More Cavalier breeders should be scanning for SM/CM, says expert. Campaigner calls KC ‘disingenuous’
AN EXPERT on syringomyelia (SM) and the chiari-like malformation (CM) says she is surprised that so few Cavalier owners in the UK have had their dogs scanned.
Breeders can only be sure they are using SM-clear dogs at stud if there is an official scanning scheme in place, said veterinary neurologist Clare Rusbridge, who was speaking after latest figures revealed that the number of KC-registered Cavaliers had plummeted over recent years.
"Especially as at a meeting in July 2008 at the Animal Health Trust (AHT) representatives of the UK Cavalier club requested an official scheme for this disabling condition,” she said.
"However, it is still early days and it can take time for such testing to become established practice.”
Ms Rusbridge said she was delighted that there had been ‘such an excellent uptake’ among other toy breeds such as Chihuahuas, and that the scheme identified dogs clear of SM.
"We are also delighted that other European countries have been using the scheme,” she said.
Ms Rusbridge was responding to the KC’s statement that it was premature to draw conclusions from recent British Veterinary Association (BVA) test results which showed that all Cavaliers scanned for the chiari malformation (CM) were in the highest band. While it hoped the results would eventually provide ‘useful insights’, the KC said, it was too early to draw conclusions about the breadth or scope of the conditions at this very early stage.
The test was a useful diagnostic tool for vets, the club said, so it was likely that the first owners to use it may have had concerns about their dog’s health already, and this would give an initial bias to the results.
The dogs being graded two – the highest grade – by the BVA means that the ‘cerebellum is impacted into, or herniated through, the opening at the rear of the skull’, and the 64 Cavaliers tested were all grade two. Also tested were 22 Longcoat Chihuahuas, 11 Smooth Chihuahuas, two Affenpinschers, eight Griffons Bruxellois, three Papillons and six Pomeranians. One Affenpinscher was graded on the highest grade, seven Griffons, 21 Longcoat Chihuahuas, ten Smooth Chihuahuas, one Pomeranian and all three Papillons.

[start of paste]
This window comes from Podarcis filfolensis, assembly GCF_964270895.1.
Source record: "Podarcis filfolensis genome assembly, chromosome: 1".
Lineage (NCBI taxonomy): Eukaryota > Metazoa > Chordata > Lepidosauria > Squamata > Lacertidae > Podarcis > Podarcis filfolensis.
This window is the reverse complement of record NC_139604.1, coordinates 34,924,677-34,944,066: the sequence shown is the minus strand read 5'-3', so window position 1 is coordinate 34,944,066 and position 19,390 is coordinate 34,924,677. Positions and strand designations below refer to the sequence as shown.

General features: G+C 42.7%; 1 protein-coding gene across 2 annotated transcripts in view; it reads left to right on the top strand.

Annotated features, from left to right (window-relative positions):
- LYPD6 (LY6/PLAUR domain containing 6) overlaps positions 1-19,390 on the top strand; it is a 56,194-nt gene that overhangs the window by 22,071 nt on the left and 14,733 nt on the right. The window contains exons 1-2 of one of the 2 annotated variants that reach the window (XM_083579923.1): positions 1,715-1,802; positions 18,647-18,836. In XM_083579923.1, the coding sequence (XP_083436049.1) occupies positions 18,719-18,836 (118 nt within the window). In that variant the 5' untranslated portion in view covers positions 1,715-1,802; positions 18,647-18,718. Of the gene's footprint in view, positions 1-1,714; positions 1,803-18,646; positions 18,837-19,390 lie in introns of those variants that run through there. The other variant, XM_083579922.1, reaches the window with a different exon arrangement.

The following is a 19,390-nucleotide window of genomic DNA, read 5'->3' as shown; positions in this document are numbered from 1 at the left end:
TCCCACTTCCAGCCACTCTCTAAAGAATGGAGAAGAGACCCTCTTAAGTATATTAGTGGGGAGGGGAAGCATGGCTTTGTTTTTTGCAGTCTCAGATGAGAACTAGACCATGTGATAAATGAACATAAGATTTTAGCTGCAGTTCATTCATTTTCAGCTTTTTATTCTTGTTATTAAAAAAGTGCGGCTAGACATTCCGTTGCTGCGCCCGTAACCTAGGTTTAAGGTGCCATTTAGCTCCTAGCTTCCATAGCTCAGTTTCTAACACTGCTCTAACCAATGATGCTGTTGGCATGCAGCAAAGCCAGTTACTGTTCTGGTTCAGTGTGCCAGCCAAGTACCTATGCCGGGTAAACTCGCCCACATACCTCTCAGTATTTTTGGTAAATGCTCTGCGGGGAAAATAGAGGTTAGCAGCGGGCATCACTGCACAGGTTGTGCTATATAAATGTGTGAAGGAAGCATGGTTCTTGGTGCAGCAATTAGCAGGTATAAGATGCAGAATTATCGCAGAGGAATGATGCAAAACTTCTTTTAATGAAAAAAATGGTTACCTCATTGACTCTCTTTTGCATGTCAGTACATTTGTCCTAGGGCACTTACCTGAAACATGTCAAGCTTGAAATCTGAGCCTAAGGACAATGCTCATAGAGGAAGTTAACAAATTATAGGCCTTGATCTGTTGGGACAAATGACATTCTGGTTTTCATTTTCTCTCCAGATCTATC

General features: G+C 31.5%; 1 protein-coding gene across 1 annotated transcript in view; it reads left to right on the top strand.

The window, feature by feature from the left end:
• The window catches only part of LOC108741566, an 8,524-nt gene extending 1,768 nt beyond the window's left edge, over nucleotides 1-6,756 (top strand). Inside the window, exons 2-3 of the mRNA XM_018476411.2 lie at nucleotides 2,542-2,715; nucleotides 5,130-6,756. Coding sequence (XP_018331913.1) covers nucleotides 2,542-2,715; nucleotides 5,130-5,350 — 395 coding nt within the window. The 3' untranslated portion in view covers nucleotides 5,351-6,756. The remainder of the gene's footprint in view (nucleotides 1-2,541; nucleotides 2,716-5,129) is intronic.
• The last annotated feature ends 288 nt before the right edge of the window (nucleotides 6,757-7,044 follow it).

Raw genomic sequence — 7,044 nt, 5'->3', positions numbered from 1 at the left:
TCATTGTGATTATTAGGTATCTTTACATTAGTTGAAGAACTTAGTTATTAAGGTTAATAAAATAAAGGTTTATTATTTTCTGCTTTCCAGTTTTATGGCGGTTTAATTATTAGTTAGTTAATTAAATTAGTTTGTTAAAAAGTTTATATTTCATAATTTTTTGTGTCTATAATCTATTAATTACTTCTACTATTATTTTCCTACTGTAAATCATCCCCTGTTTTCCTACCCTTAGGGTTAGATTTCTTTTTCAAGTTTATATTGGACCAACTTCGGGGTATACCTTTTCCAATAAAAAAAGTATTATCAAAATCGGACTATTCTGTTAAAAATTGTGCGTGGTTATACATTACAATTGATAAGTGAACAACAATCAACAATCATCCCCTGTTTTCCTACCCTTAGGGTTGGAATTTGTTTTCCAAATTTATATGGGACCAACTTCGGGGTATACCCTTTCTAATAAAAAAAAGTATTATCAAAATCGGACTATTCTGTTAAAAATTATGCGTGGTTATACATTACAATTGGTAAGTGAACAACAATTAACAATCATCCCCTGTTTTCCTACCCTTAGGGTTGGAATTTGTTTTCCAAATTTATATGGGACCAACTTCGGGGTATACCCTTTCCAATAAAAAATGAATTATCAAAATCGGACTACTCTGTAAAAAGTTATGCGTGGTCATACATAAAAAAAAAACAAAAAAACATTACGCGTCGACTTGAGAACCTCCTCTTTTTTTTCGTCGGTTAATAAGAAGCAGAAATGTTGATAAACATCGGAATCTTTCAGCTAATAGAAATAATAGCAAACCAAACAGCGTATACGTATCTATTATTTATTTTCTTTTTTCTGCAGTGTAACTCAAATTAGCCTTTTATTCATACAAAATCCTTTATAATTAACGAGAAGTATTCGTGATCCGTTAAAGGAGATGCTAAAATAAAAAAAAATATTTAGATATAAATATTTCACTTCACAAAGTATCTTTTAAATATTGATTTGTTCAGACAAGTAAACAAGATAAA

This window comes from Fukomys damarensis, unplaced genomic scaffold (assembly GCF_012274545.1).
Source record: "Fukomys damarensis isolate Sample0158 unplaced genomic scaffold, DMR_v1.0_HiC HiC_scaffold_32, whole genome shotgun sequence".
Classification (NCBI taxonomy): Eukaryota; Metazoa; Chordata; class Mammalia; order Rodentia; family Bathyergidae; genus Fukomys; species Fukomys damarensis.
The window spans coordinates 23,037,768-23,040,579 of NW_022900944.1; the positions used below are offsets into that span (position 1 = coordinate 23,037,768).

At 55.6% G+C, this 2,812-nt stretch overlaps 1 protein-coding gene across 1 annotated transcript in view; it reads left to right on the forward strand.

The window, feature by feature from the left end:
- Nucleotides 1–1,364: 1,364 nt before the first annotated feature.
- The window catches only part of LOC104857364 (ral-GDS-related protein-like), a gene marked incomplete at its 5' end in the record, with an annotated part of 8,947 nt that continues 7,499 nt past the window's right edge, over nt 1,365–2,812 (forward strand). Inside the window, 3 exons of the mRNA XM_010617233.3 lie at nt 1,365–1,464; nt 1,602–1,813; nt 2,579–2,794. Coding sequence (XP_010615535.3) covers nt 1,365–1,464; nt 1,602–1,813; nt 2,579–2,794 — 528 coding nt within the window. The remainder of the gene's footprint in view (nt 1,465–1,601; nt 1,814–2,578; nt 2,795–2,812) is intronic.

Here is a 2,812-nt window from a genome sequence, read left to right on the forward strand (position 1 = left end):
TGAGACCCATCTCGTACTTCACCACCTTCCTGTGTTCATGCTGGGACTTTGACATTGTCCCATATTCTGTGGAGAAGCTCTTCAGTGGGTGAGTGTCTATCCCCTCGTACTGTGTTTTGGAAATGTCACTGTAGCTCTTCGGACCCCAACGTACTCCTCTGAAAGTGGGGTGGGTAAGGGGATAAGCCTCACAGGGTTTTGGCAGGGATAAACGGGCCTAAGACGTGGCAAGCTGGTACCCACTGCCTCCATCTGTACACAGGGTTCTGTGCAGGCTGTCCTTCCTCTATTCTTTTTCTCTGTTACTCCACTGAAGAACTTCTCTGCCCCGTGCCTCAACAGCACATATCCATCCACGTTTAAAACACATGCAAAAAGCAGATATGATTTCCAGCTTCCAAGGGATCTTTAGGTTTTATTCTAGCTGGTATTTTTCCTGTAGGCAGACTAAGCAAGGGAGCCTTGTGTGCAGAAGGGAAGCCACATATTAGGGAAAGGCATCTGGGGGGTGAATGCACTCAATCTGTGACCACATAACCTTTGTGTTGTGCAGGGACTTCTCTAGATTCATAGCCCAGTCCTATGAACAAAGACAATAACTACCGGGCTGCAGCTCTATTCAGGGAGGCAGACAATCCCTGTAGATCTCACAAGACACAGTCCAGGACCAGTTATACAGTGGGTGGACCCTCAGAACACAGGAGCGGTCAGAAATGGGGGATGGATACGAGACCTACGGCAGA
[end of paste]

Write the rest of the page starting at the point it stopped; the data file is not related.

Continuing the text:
The test results printed in the Breed Records Supplement were for dogs who had their results registered with the KC between May last year and June 2013. And records show that since 2008 when the programme Pedigree Dogs Exposed was screened and the problems and extent of CM and SM revealed, the number of Cavaliers registered has tumbled from 11,226 that year to 8,884 the following year down to 5,970 in 2012 and 2,705 so far this year.
Ms Rusbridge said it was important to remember that the BVA scheme graded four parameters: 1) the presence of chiari-like malformation, 2) the presence of syringomyelia/central canal dilatation, 3) the size of the syrinx if SM is present, and 4) the age of the dog.
The CM was considered ubiquitous in Cavaliers, she said, so the results were to be expected.
"For the Cavalier breed the main purpose of screening is to reduce the prevalence of clinical SM, therefore the most important results for the Cavalier breed is the SM status and because the incidence of SM increases with age, the age of the dog at the time of scanning,” she said.
"Some breeders profess to be concerned about publication of results but breeders want to use an SM-clear sire and how can they do so safely without an official scheme? Unfortunately many breeders have relied on and still rely on results of MRI scans that are not good enough quality. It takes considerable experience to accurately interpret CM and SM.